During the last decade, advances in high-technology industries have accelerated. The price performance ratios continue to follow the industry idioms of more performance for lower price. Intel’s Gordon are first proposed the law that bears his name in the late 1960s: chip complexity (as defined by the number of active elements on a single semiconductor chip) will double about every device generation, usually taken as about 18 calendar months. This law has now been valid for more than three decades，and it appears likely to be valid for several more device generations. The capacity of today’s hard drives is doubling every nine months; and the average price per megabit have declined from $11.54 in 1988 to an estimated $0.02 in 1999.
Similar improvement has been occurring in the field of communication, both in the speed and the availability of the Internet. It is estimated that global access to the Internet has increased from 171 million people in March 1999 to 304 million in March 2000, an increase of 78%.
At the same time, the requirements for developing new products in high-technology industries have followed these improvements, with faster product development and shorter product life cycles. Many of the leading technology companies have created a ^virtual enterprise," aligning themselves with design and manufacturing outsourcing partners to carry out services that can be performed more efficiently outside the boundaries of the organization. These partnerships enable a company to focus on its core competencies^ its own product brand, its customers, and its particular competency in design or manufacturing.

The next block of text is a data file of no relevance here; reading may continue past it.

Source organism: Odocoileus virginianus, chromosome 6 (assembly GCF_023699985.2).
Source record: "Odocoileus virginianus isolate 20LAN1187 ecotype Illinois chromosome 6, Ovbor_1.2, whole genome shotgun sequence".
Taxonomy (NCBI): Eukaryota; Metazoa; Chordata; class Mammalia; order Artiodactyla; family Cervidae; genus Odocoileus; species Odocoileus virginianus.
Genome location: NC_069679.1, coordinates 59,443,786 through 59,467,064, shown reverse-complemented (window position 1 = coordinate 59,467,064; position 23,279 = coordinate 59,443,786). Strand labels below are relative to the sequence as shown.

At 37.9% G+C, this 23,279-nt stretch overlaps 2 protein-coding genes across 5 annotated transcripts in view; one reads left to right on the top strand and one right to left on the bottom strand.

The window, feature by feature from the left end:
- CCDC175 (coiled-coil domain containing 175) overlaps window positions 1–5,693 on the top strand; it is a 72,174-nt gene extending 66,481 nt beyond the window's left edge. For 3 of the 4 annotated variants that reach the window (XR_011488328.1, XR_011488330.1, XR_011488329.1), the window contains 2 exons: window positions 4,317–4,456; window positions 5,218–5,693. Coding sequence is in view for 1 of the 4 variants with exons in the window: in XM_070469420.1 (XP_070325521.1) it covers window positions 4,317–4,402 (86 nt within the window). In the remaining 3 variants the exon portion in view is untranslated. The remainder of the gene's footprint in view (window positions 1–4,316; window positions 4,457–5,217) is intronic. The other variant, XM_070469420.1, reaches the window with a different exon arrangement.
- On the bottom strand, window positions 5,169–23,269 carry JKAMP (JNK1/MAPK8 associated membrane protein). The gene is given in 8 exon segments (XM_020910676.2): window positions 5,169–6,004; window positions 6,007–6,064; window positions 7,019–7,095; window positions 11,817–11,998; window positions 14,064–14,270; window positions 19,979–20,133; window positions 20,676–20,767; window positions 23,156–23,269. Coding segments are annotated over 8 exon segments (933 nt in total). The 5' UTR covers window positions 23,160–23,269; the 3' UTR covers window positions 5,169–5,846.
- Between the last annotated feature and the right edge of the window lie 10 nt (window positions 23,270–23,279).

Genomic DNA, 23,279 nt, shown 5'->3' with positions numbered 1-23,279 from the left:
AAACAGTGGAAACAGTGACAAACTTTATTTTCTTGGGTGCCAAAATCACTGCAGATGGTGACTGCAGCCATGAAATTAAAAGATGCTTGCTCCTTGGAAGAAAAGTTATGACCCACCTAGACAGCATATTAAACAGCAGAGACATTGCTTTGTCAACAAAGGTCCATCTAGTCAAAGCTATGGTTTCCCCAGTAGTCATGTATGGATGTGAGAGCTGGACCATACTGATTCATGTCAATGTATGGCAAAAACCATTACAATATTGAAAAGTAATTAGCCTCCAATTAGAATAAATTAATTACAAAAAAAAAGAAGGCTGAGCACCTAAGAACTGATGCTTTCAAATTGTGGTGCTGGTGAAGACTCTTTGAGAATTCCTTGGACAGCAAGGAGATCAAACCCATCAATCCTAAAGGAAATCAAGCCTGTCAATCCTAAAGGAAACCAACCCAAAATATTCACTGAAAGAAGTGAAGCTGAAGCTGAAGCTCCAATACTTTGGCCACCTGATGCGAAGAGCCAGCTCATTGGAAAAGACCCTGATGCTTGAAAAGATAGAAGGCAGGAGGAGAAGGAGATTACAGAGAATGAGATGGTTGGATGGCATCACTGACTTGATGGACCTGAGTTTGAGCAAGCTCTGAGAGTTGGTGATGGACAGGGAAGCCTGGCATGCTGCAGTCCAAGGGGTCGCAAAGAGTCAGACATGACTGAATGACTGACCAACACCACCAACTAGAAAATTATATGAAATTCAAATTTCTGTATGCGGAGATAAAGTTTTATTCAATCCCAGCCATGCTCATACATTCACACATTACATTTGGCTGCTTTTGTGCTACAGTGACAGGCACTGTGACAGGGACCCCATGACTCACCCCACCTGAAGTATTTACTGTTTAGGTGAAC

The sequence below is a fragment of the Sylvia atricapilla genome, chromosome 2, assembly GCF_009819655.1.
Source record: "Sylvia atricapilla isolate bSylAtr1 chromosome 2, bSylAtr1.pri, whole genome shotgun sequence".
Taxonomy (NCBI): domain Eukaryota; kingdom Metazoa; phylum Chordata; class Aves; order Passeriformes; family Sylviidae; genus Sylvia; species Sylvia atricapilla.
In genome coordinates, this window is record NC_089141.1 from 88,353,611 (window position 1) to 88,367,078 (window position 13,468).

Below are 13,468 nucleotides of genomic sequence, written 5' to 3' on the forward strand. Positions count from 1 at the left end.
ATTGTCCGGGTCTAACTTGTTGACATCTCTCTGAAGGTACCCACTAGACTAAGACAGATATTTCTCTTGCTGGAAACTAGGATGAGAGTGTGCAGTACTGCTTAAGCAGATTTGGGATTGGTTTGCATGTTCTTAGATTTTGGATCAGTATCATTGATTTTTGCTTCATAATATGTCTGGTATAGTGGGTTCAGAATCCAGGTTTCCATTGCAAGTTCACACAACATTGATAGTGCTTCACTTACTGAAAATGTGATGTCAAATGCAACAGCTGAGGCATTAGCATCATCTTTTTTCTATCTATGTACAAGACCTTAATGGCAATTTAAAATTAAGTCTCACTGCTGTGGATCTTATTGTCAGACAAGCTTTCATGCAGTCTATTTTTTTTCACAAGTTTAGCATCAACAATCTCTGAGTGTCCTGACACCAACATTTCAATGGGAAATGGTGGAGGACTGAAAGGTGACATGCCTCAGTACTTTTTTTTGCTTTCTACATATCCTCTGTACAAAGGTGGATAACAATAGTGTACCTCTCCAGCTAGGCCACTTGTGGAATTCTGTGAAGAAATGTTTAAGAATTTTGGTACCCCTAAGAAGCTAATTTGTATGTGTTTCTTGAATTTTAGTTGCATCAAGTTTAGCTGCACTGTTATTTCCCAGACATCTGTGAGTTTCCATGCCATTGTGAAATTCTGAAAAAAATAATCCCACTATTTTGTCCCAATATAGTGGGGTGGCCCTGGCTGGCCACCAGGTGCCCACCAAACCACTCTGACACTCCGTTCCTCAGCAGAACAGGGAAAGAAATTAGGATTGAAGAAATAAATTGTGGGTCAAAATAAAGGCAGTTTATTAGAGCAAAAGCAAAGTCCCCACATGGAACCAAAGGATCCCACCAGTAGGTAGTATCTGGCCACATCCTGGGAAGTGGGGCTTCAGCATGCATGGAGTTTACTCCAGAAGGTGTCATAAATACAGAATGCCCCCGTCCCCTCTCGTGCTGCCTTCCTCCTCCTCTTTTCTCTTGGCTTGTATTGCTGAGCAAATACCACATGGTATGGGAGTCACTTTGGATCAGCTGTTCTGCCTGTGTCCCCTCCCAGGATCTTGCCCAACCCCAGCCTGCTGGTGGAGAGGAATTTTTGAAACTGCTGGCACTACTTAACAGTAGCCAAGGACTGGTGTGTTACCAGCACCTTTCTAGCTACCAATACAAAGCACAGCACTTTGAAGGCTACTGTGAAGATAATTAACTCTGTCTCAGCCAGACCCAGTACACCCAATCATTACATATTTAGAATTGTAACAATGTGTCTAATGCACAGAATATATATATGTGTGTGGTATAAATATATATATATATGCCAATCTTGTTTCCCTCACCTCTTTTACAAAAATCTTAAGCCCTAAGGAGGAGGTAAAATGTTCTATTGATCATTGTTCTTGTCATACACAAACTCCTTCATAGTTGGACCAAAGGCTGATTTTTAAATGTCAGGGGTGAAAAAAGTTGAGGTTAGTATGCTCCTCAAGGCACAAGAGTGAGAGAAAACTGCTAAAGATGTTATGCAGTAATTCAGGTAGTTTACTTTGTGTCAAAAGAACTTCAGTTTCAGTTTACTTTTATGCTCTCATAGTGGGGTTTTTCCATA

These newly formed outsourcing companies are providing for cost- effective and timely services. In manufacturing, they provide multidisciplinary manufacturing, testing, and support services, including PCB assembly and testing packaging technology such as sheet metal and plastic injection molding, and software configuration and support services such as repair depot and warranty exchanges. They also offer lower cost, higher flexibility, and excellent quality eliminating the need to spend money on capital equipment for internal capacity. This new outsourcing model allows all links in the supply chain to focus on their own core competencies while still reducing overall cycle times.
In design outsourcing, the supply chain offers the flexibility of sing]e or multiple competencies, including specialized engineering analysis and design validation^ testing, and conformance to design standards for multiple countries or codes. In addition, suppliers can offer their own supply chain of strategic alliances in tooling and manufacturing services worldwide. Most of these outsourcing companies offer design feedback in terms of design for manufacture (DFM) through early supplier involvement (ESI). These design service providers have reduced the need for high-technology companies to purchase or maintain expensive engineering and design competencies, some of which are used infrequently in project design cycles.